Tunisia's Dangerous Jobs Shortage

The "Jasmine Revolution" that brought down Tunisian President Zine al-Abidine Ben Ali came as a shock. Tunisia's annual per capita income of $9,500 outstrips those of other North African countries. Its business schools attract students from its neighbors, and Tunisian women are among the least restricted in the region.

Scratch a little deeper, though, and the country has the same problems as the rest of North Africa and much of the Middle East. Tunisian unemployment is officially 14 percent. According to political scientist Azzedine Layachi of St. John's University in New York, the jobless figure may be 35 percent for youths. The economies of Tunisia and its neighbors— suffocatingly bureaucratic and dominated by the state—cannot create jobs for many of the 1 million or so university graduates and other young people coming onto the labor market each year.

As prices for commodities such as wheat rise, the decades-old practice of buying off the discontented with cheap bread and other subsidies is becoming unaffordable. Egypt already devotes 20 percent of its budget to subsidies for food and fuel. "Many of the governments in the region are going to be under pressure over the next few years," says Tarik Yousef, dean of the Dubai School of Government. The Arab economies must grow 6.5 percent per year to bring down unemployment, according to a recent International Monetary Fund study—about two percentage points higher than the region has achieved over the last decade.

Executives complain that overcrowded universities are not turning out graduates with useful skills. "Language and technology skills are a must in today's job market, but the public education systems are not providing these," says Fadi Ghandour, chief executive officer of Amman-based Aramex, the region's largest courier company. Large state companies that overpay their employees in unproductive operations hobble the economies of Egypt, Syria, and Jordan. In Egypt, new hires in the public sector are paid 46 percent more than private-sector counterparts, according to the IMF, while red tape discourages hiring. "In many countries, the private sector has been hamstrung by regulation and unable to take over the role of creating jobs," says Paul Gamble, head of research at Jadwa, a Saudi investment bank.

Tunisia during Ben Ali's 23-year rule actually had one of the better economic records. In the 1990s the country turned itself into a workshop for Europe. Over the last five years annual growth has averaged a respectable 4.7 percent. Then the 2009 slowdown in Spain and Italy hurt Tunisia, which sends 80 percent of its exports across the Mediterranean. Rachel Ziemba, a Roubini Global Economics analyst in London, says the focus on low-value-added activities such as textiles left Tunisia vulnerable to cheaper Asian competition. "An economy that was already anemic, unable to create jobs, suddenly dried up more," says Christopher Alexander, a Tunisia expert at Davidson College in Davidson, N.C.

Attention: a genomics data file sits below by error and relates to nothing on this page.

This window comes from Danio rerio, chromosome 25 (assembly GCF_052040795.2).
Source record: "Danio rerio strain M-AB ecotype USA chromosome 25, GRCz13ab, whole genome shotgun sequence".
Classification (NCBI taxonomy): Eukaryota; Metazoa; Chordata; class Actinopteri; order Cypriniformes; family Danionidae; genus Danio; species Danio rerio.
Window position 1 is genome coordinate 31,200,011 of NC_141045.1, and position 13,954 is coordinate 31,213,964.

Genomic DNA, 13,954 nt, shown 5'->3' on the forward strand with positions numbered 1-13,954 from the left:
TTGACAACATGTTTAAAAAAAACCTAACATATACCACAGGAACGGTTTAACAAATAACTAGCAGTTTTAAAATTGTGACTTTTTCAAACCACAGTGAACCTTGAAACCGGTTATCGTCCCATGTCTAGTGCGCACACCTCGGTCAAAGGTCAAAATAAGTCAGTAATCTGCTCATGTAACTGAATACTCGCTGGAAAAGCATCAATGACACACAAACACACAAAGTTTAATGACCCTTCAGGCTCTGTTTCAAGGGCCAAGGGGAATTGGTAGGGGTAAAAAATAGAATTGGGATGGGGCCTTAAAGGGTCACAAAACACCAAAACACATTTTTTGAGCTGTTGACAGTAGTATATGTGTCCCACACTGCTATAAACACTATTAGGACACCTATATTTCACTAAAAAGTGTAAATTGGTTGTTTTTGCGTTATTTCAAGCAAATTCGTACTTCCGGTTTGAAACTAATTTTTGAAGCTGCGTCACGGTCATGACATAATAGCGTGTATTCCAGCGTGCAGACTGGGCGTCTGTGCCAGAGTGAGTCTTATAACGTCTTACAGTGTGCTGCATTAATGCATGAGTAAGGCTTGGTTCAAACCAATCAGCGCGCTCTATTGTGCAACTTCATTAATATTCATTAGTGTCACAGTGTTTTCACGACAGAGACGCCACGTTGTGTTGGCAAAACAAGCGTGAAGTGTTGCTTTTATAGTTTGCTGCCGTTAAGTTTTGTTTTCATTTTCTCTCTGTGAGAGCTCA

The worsening economy, combined with repression and resentment of the corruption around President Ben Ali, set Tunisia up for a fall. The protests started when a 26-year-old fruit and vegetable seller, Mohamed Bouazizi, set fire to himself on Dec. 17 in the town of Sidi Bouzid after the authorities ruled his cart illegal. As with the 2009 protests in Iran, word of this harrowing event instantly ricocheted around the country via Twitter, blogs, and other digital media.

With one Arab regime down, others may be at risk. Riots over food prices have erupted in Algeria and Jordan, while sectarian protests have shaken Egypt after the bombing of a Coptic Christian church. "The risk of a spillover of Tunisia's crisis to the rest of the region is not negligible," said Barclays Capital (BCS) in a recent note.

Fear of being the next Tunisia may cause regimes to cancel reforms, worsening their problems over the long run. Jordan, where protesters want to oust Prime Minister Samir Rifai, has pledged $225 million to cut prices on food and fuel. Libya has followed suit. One worry, says Roubini's Ziemba, is that these increased welfare budgets will eventually lead to spending cuts in infrastructure.

While Egypt, the most populous Arab country, has pursued reforms to encourage foreign investment, it still suffers from the legacy of socialist inertia. With the successor to 82-year-old President Hosni Mubarak as yet undetermined, tensions are rising. "The people cannot live according to the same old model at a time when the regime is unable to fulfill the needs of its citizens," wrote Osama El-Ghazali Harb, an opposition leader, in the Al Masry Al Youm newspaper on Jan. 16.

Even oil-rich Saudi Arabia cannot create enough jobs for its youth. Unemployment among Saudis aged 20-24 is 43 percent, according to the government. Saudi businesses prefer to hire expatriates, mostly Asians, for a fraction of what they would need to pay locals. Wealthy Saudis profit by selling visas to expatriate workers, according to Mohammed Al-Qahtani, a Saudi dissident (the government threatens to fine and jail those who sell visas). "Our demographic circumstances are pretty much similar to Tunisia, with nearly 60 percent of our population under 25, failed education, no job opportunities, and no future," he says. An exaggeration, perhaps, but food for thought.

The bottom line: Tunisia's revolution highlights the region's economic fragility, especially in the vital area of youth employment.

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